The program also provides incentives for ongoing participation by allowing students to tailor their reading lists to suit their own interests, by providing free tickets to special workshops and by offering special prizes for meeting personal goals. Families are encouraged to engage in take-home and on-site opportunities as well. For more information, visit http://TheWright.org.
Danialle Karmanos Work It Out: This summer, DKWIO will conduct a 10-week yoga and nutrition programs to help education and prevent childhood obesity and promote optimum health in mind, body and spirit.
Certified yoga instructors will lead one-hour sessions that incorporate movement along with a nutrition education for kids (ages 8-11), families and caretakers in a more strategic manner. For more information, call (313) 227-7946.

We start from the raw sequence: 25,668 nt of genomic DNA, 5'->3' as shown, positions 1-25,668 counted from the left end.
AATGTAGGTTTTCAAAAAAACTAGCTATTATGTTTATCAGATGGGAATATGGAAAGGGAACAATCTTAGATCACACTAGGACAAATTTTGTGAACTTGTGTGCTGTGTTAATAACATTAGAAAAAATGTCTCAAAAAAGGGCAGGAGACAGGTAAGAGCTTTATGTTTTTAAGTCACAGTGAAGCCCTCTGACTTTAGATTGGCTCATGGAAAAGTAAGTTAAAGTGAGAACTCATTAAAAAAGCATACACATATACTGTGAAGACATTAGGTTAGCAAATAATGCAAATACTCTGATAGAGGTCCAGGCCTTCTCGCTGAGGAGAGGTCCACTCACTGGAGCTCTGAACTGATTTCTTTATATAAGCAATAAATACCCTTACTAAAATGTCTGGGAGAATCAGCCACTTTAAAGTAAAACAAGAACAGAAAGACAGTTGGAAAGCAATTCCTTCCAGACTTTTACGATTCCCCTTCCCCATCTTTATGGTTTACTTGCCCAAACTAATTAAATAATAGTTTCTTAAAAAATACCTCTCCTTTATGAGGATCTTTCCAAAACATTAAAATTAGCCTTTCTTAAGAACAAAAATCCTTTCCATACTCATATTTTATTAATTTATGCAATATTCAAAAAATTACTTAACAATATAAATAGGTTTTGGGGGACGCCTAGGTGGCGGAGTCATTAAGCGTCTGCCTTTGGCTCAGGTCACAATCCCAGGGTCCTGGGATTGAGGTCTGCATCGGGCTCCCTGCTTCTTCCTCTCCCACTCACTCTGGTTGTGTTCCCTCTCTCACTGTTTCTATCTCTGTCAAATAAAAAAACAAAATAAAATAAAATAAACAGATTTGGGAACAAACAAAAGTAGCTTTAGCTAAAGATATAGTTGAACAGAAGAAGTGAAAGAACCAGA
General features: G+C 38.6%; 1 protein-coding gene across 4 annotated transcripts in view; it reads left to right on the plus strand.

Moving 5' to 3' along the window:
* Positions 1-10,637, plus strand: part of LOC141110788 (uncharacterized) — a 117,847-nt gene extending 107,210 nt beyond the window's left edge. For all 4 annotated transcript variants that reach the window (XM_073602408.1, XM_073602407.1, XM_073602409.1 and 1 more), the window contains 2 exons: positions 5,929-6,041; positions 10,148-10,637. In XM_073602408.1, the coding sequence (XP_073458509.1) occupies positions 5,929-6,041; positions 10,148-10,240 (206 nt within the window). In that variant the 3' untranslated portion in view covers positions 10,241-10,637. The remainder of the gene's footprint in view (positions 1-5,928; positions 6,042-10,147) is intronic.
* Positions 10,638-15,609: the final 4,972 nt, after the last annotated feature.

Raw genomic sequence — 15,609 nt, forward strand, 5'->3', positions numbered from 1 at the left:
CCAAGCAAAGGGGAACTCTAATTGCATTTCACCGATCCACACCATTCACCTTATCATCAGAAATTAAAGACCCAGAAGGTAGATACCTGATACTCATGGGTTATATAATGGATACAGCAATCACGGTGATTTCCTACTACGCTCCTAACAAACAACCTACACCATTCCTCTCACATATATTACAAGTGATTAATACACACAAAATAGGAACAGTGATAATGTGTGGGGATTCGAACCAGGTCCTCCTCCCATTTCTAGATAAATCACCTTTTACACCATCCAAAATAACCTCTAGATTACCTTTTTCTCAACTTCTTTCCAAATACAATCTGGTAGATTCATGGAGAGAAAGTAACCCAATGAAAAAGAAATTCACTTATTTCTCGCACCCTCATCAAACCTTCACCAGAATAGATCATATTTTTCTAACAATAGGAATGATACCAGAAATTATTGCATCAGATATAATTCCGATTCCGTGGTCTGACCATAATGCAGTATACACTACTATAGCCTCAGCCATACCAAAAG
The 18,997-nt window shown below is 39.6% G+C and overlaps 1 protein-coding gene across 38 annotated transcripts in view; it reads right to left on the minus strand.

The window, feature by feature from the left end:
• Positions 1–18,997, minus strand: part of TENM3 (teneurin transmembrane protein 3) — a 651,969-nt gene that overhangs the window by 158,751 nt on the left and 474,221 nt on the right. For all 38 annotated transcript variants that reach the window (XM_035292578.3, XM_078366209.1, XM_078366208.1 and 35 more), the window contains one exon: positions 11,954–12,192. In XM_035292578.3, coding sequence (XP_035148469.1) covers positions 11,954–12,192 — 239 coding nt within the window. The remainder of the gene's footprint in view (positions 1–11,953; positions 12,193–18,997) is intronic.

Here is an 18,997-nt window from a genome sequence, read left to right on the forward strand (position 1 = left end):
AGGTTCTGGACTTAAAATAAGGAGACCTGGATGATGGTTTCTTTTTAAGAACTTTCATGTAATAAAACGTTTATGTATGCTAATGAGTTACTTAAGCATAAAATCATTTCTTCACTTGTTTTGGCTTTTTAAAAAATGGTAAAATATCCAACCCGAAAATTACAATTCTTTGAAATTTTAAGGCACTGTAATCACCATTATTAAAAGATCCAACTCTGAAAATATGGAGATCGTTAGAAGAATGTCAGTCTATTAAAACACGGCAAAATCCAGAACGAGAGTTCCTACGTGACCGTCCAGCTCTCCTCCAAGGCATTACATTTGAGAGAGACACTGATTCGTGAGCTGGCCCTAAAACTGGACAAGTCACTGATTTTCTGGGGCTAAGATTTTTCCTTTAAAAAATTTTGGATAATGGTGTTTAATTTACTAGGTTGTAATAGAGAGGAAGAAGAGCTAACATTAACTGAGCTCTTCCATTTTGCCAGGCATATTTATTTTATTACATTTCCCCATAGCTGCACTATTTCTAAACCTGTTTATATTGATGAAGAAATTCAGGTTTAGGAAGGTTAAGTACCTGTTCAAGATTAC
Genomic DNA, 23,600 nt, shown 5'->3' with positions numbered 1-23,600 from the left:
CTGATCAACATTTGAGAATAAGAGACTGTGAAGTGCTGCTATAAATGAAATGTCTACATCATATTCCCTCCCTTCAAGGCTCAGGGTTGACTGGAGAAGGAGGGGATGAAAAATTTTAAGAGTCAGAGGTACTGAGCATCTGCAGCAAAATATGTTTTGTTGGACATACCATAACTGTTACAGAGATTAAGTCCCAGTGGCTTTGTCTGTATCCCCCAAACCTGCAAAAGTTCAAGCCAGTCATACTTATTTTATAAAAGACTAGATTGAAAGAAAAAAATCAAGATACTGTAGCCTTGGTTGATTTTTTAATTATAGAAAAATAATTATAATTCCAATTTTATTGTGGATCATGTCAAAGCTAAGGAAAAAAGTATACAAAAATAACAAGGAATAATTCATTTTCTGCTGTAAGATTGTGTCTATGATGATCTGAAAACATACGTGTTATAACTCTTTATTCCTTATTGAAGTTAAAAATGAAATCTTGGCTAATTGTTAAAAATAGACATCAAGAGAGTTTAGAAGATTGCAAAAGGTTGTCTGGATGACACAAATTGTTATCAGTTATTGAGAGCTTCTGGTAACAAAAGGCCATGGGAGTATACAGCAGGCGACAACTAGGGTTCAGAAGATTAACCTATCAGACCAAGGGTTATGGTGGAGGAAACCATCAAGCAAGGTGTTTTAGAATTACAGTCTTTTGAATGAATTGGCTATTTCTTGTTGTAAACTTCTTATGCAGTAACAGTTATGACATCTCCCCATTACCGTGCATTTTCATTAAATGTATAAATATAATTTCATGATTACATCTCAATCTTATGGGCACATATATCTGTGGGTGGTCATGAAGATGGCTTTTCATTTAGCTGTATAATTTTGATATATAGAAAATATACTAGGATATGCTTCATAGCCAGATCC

Detroit PAL Program: In partnership with the Detroit Police Department and community volunteers, Detroit PAL builds character in young people through athletic, academic, and leadership development programs, serving more than 10,000 participants. For more information, call (313) 833-1600 or visit http://www.detroitpal.org.
First Book – The Stories for All Project: The GM Foundation supports a sustainable solution to expand the market for diversity in children’s literature to help kids become strong readers and identify with stories featuring heroes and experiences they can relate to. For more information, visit http://www.firstbook.org/.
United Way for Southeastern Michigan: Early Literacy Hospital Strategy enables metro Detroit hospitals to offer new mothers guidance on the benefits of starting a daily, 15-minute reading habit with newborns. Mothers can sign up to receive a book each month, as well as a DVD that shares tips on pre-literacy activities for children, newborns to age five.